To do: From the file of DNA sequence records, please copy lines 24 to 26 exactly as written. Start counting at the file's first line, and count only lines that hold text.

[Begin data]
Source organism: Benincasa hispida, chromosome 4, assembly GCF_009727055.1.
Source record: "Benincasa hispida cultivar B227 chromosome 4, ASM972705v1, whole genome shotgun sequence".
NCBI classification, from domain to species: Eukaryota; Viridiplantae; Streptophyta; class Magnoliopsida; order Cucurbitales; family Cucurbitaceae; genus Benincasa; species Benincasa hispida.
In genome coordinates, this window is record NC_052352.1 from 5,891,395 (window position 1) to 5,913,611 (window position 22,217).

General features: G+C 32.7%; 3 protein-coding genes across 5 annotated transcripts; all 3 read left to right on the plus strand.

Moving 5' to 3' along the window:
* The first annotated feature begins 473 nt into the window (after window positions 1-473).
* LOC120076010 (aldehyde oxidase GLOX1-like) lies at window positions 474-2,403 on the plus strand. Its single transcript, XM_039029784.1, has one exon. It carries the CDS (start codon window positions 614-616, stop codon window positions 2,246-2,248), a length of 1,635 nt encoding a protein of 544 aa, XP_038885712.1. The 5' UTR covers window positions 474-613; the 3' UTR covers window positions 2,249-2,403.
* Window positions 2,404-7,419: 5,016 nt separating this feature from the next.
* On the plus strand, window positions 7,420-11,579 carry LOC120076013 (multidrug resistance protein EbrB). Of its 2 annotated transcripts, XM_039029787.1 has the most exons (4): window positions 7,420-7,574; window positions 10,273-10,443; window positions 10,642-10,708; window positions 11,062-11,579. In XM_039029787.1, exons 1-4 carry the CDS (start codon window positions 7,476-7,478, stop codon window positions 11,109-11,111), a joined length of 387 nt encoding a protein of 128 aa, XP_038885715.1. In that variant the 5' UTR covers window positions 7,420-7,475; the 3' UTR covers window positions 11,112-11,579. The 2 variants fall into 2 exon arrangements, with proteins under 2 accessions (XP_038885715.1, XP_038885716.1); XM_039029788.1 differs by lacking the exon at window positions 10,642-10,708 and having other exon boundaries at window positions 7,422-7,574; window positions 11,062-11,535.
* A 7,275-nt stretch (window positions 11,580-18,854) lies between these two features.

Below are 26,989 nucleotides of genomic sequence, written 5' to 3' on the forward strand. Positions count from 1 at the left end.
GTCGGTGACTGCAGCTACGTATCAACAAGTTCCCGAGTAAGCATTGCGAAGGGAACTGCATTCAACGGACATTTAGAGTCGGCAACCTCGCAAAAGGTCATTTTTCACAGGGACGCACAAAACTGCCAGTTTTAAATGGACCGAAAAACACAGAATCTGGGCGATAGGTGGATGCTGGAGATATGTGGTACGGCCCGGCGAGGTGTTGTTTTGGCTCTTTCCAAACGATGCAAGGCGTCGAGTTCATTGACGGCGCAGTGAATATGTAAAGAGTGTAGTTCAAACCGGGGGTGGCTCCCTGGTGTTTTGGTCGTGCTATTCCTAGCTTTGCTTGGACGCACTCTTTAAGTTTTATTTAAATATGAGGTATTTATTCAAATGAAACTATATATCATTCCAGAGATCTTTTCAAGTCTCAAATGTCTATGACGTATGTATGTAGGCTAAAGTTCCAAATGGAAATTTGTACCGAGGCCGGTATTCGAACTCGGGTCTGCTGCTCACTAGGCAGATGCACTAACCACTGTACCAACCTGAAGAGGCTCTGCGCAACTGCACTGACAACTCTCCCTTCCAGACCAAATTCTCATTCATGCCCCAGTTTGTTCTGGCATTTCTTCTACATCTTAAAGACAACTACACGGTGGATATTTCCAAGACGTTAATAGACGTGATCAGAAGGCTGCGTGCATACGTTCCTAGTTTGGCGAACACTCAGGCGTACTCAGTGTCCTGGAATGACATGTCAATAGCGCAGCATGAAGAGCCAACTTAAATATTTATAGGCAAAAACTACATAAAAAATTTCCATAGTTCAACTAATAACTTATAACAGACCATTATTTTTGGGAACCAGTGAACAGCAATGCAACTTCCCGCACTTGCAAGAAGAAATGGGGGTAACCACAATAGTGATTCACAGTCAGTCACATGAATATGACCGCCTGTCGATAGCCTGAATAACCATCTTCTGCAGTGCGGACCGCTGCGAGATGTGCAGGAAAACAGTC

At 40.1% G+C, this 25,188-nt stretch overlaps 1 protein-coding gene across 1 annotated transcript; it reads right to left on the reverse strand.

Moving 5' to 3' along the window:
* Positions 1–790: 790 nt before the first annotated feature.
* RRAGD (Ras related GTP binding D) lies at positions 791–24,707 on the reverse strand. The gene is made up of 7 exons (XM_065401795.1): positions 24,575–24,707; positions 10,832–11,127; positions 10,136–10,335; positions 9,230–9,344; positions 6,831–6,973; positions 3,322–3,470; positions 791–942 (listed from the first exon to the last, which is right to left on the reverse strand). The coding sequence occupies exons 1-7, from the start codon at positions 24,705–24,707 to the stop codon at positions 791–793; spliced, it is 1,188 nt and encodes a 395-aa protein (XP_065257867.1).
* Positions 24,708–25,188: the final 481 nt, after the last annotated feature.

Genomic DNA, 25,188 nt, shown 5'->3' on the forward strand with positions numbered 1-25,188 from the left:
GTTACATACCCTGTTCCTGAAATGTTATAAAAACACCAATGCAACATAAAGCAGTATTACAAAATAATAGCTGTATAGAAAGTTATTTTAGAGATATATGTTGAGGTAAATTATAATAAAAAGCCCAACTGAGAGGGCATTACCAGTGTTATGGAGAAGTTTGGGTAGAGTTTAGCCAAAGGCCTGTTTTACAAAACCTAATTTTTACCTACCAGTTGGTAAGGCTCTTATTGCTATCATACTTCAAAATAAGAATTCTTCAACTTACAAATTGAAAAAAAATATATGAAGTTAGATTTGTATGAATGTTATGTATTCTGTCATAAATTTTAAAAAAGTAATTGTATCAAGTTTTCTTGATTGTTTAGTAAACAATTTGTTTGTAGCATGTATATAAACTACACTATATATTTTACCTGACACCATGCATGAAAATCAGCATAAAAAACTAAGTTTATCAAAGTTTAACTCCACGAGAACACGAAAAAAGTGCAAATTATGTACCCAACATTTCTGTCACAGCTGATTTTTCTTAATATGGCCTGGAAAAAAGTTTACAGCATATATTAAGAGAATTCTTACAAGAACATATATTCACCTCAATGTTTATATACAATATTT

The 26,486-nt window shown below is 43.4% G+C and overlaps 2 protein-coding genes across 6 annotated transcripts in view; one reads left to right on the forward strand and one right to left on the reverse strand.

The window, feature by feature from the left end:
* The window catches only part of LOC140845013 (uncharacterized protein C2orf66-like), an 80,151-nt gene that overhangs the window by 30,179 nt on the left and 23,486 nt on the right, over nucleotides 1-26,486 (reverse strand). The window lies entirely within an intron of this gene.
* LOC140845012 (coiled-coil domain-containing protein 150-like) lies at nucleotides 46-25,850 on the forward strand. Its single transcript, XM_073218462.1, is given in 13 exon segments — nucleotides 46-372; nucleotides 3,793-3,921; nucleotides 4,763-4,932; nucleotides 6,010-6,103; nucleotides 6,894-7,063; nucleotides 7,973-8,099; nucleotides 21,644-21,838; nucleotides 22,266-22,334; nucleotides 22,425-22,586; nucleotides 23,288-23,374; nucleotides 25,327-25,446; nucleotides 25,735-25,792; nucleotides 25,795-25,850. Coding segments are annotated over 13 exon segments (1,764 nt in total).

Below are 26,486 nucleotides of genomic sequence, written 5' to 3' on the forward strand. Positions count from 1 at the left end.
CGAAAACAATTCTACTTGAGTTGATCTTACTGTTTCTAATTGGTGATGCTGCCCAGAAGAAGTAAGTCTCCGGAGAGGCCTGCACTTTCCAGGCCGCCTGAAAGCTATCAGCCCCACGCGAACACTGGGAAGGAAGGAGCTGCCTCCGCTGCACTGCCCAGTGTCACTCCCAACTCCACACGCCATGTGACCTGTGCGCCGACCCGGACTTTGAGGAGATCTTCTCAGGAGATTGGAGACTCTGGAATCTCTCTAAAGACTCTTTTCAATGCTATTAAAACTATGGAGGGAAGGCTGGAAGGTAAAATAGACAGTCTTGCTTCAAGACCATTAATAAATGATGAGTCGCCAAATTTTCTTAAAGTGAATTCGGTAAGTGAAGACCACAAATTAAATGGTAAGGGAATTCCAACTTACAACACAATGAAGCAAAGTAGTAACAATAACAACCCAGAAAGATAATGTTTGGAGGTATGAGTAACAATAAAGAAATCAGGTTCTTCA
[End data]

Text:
* LOC140845012 (coiled-coil domain-containing protein 150-like) lies at nucleotides 46-25,850 on the forward strand. Its single transcript, XM_073218462.1, is given in 13 exon segments — nucleotides 46-372; nucleotides 3,793-3,921; nucleotides 4,763-4,932; nucleotides 6,010-6,103; nucleotides 6,894-7,063; nucleotides 7,973-8,099; nucleotides 21,644-21,838; nucleotides 22,266-22,334; nucleotides 22,425-22,586; nucleotides 23,288-23,374; nucleotides 25,327-25,446; nucleotides 25,735-25,792; nucleotides 25,795-25,850. Coding segments are annotated over 13 exon segments (1,764 nt in total).

Below are 26,486 nucleotides of genomic sequence, written 5' to 3' on the forward strand. Positions count from 1 at the left end.
CGAAAACAATTCTACTTGAGTTGATCTTACTGTTTCTAATTGGTGATGCTGCCCAGAAGAAGTAAGTCTCCGGAGAGGCCTGCACTTTCCAGGCCGCCTGAAAGCTATCAGCCCCACGCGAACACTGGGAAGGAAGGAGCTGCCTCCGCTGCACTGCCCAGTGTCACTCCCAACTCCACACGCCATGTGACCTGTGCGCCGACCCGGACTTTGAGGAGATCTTCTCAGGAGATTGGAGACTCTGGAATCTCTCTAAAGACTCTTTTCAATGCTATTAAAACTATGGAGGGAAGGCTGGAAGGTAAAATAGACAGTCTTGCTTCAAGACCATTAATAAATGATGAGTCGCCAAATTTTCTTAAAGTGAATTCGGTAAGTGAAGACCACAAATTAAATGGTAAGGGAATTCCAACTTACAACACAATGAAGCAAAGTAGTAACAATAACAACCCAGAAAGATAATGTTTGGAGGTATGAGTAACAATAAAGAAATCAGGTTCTTCA